Laurel Canyon Music

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Independent Music Day


  • Line-up: Fred's House, Kadia, Forty Elephant Gang, Hattie Whitehead, Hannah White & Keiron Marshall.
  • Date: 24th February, 2017
  • Location:: The Sound Lounge, Tooting
  • LCM Gig: #11
  • Review By: Tony Birch (FATEA)

Independent Music day is a new venture which aims to promote independent music, and the venues that support it, right across the UK. It is activism at its very best, getting people to get out and watching live music. For its first ever day on the 24th February over 40 promoters came together to arrange concerts, which is huge success and a solid base to build on for the future.

My chosen destination for the night was a new venue for me, mainly because it didn't exist in 2016. The Sound Lounge in Tooting, South London used to be a bed shop which closed down some 10 years ago and has been boarded up ever since. After Christmas work started on turning it into an exciting new music venue in London. For that reason, if no other, it deserves to be a success. It's certainly easy to get to, being just a few minutes walk from either Tooting tube station.

The Sound Lounge is a large space but intelligently thought out. The well stocked bar serves smoothies, local craft beers, vegetarian and vegan food at average-for-London prices and occupies one wall opposite the stage. Seating is a mixture of theatre style and tables giving a choice of viewing options and a chance to eat in comfort. The walls are light painted, with pictures and murals giving a very airy feeling and opening up the space even more. It has a warm feeling, though, helped by copious amounts of upcycled scaffold boards which are use to clad everything from the shop front to the sound desk, bar and stage giving a sense of continuity to the whole thing. The night I was there both the lighting and sound quality were excellent.

The concert was promoted by Laurel Canyon Music, who are rapidly gaining a reputation for quality music across London, ranging from St Pancras Old Church to The Winemakers Club and several others. Good music is guaranteed. The event was also supported by FATEA magazine and Blues and Roots Radio, both of whom are almost fanatical in their support of independent artists.

So, on to the event itself. The host for the evening was Brian Player, known to may for his Acoustic Café radio show. He has a relaxed style that invites you in to sit down with something comforting, knowing you're amongst friends and will enjoy yourself. The impressively large audience certainly did.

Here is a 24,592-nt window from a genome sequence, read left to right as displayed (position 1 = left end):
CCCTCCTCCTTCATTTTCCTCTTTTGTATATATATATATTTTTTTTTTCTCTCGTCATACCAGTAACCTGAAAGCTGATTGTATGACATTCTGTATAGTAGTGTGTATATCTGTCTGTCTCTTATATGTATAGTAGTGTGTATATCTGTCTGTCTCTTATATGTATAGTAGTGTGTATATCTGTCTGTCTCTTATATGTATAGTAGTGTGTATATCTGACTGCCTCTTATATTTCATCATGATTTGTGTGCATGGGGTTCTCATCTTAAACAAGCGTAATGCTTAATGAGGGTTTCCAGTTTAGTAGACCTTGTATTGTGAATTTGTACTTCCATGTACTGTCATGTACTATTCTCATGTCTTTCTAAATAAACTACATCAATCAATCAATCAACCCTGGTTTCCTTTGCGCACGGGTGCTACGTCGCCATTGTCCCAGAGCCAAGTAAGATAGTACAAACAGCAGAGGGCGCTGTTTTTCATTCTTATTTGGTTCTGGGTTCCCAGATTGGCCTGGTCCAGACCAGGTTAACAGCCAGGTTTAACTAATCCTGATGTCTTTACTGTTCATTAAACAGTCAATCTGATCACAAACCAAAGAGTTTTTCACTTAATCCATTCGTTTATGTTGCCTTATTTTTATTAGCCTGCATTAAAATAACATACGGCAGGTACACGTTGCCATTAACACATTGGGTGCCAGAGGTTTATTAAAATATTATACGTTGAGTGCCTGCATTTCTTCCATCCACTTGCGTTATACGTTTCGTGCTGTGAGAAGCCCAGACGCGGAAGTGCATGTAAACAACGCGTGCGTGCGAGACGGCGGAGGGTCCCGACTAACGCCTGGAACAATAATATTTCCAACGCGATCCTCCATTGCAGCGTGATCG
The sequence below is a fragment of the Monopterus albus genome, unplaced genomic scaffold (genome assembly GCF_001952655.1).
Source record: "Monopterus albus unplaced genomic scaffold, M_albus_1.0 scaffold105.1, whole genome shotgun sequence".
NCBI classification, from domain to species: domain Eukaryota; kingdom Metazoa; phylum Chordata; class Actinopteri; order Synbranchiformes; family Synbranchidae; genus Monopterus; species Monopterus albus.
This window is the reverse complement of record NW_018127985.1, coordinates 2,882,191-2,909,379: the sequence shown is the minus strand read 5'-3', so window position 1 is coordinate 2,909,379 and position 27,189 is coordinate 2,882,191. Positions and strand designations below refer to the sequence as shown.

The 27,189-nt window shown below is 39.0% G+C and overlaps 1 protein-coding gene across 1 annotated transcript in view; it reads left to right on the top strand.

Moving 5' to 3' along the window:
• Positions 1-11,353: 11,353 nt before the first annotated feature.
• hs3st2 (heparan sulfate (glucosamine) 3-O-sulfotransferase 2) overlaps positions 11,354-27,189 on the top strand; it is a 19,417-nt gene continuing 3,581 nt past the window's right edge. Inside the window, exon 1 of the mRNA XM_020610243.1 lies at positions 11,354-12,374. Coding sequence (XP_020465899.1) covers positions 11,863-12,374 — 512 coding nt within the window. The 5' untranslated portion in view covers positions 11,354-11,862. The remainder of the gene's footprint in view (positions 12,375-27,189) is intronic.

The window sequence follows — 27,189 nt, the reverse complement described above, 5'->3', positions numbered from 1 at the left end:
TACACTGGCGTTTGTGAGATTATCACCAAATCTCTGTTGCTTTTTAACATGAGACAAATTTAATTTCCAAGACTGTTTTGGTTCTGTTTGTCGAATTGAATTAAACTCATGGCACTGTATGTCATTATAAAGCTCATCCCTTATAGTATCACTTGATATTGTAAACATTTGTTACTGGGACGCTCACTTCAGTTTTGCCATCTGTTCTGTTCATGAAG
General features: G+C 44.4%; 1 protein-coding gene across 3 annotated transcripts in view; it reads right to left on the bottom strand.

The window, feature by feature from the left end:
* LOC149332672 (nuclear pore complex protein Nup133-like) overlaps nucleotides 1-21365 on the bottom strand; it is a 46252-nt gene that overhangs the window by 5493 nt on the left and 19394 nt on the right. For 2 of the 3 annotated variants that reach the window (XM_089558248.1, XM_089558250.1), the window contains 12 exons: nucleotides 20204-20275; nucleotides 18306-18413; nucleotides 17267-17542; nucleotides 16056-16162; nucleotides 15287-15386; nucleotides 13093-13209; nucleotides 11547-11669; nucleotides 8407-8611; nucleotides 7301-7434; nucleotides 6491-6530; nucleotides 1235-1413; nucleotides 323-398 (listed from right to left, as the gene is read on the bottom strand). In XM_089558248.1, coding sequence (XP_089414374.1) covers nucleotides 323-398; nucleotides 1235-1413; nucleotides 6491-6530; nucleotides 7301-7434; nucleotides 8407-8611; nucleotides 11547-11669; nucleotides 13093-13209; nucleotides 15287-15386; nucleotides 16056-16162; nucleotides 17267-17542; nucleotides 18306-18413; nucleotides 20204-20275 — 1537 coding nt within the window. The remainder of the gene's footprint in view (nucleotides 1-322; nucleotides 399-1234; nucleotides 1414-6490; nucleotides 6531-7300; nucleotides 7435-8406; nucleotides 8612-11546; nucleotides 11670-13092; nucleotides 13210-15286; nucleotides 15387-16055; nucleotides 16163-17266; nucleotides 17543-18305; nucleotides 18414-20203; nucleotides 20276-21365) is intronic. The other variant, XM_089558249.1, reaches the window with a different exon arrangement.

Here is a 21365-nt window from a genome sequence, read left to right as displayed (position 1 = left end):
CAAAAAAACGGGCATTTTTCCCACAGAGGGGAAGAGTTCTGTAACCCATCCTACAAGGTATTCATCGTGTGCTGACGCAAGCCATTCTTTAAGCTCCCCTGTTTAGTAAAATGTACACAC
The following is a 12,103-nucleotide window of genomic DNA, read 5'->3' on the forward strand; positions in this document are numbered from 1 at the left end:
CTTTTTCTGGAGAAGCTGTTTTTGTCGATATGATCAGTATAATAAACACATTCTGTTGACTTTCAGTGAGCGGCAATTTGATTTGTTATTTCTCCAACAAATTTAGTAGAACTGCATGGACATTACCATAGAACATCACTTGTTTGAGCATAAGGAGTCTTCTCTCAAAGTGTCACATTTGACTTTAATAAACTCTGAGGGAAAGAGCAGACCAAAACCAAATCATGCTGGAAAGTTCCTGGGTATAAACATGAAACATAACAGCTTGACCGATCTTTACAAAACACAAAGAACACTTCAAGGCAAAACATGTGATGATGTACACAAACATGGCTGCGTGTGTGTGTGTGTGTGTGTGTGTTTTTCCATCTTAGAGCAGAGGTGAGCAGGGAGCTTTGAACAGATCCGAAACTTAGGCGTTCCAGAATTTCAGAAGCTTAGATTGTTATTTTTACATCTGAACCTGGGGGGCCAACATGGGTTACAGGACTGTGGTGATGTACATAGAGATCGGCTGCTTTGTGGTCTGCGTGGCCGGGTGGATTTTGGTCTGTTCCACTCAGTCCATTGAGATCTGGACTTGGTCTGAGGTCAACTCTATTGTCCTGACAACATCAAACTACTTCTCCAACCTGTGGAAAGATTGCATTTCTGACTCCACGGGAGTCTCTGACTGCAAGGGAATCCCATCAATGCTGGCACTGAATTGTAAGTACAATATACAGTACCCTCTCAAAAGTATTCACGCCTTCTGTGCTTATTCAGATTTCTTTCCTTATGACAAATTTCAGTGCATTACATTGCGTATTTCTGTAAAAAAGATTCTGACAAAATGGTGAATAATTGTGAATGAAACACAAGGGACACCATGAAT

Five acts on the night meant an early start, resulting in me missing all but the last song by Hannah White & Keiron Marshall but what I did catch sounded good and I hope to be able to see them again in the future.

Second up was Hattie Whitehead, who is gaining a growing reputation. This was my first chance to see her and I was impressed. It was a gentle, soulful performance and Hattie has such a lovely voice it really was a delight to listen to her. She's somebody else I will certainly hope to see again.

The vagaries of travel meant that Kadia (from Dorset) got to the venue quicker than Forty Elephant Gang (from East London), so they swapped places on the bill. Kadia can only be described as stylish, with classy harmonies both vocal and instrumental. We were treated to songs from their début album 'East of Alexandria' and, even better, the band have been in the studio producing a new EP to be launched in April. They play traditional folk but in a way that sounds so fresh that seeing them is always a delight.

Forty Elephant Gang were another new act for me. It was a sparkling set combining music from across the genres with a clean, tight sound and the stage presence that comes from three friends enjoying what they do. They also have a début album on the horizon which is certainly worth checking out.

Finally, Fred's House took to the stage and ripped the place up in the way only they can. Full bore, powerful tunes, great harmonies and an energy that is infectious. The audience were soon clapping and stamping along and there was even some dancing in the aisles.

It was a wonderful, and fitting, celebration of independent music at its very best and I hope there were a few newcomers in the room who are converted and will spread the word. Huge thanks are owed to all involved in the evening but special mention must go to Gary Smith of Laurel Canyon Music for all the work he puts in to bring us great music.

Organisers, Promoters and Supporters


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